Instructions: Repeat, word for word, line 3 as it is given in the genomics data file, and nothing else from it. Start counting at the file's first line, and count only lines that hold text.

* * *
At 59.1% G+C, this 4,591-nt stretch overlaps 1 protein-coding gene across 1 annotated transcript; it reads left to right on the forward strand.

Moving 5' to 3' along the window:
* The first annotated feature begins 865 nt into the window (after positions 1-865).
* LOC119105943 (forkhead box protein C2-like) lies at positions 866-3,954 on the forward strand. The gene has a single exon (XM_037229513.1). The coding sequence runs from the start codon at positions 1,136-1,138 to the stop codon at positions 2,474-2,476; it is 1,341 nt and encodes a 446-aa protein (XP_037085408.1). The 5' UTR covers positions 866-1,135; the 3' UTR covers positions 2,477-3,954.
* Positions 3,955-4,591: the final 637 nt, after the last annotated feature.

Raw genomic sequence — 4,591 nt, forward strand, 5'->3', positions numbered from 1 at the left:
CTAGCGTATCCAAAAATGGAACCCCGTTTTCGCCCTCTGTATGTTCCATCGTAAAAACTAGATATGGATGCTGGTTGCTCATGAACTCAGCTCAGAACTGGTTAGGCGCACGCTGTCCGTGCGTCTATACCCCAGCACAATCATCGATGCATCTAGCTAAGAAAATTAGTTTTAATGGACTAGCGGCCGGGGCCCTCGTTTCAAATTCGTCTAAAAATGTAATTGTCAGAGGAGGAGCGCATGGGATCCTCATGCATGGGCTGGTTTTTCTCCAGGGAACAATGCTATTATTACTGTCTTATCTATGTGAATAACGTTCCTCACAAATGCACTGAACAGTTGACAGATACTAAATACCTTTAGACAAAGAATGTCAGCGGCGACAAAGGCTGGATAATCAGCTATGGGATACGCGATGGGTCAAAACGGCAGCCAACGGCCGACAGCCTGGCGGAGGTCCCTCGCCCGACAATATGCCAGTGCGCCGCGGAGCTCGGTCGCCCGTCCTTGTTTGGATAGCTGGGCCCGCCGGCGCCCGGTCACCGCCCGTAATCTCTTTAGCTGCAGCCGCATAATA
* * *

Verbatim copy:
* The first annotated feature begins 865 nt into the window (after positions 1-865).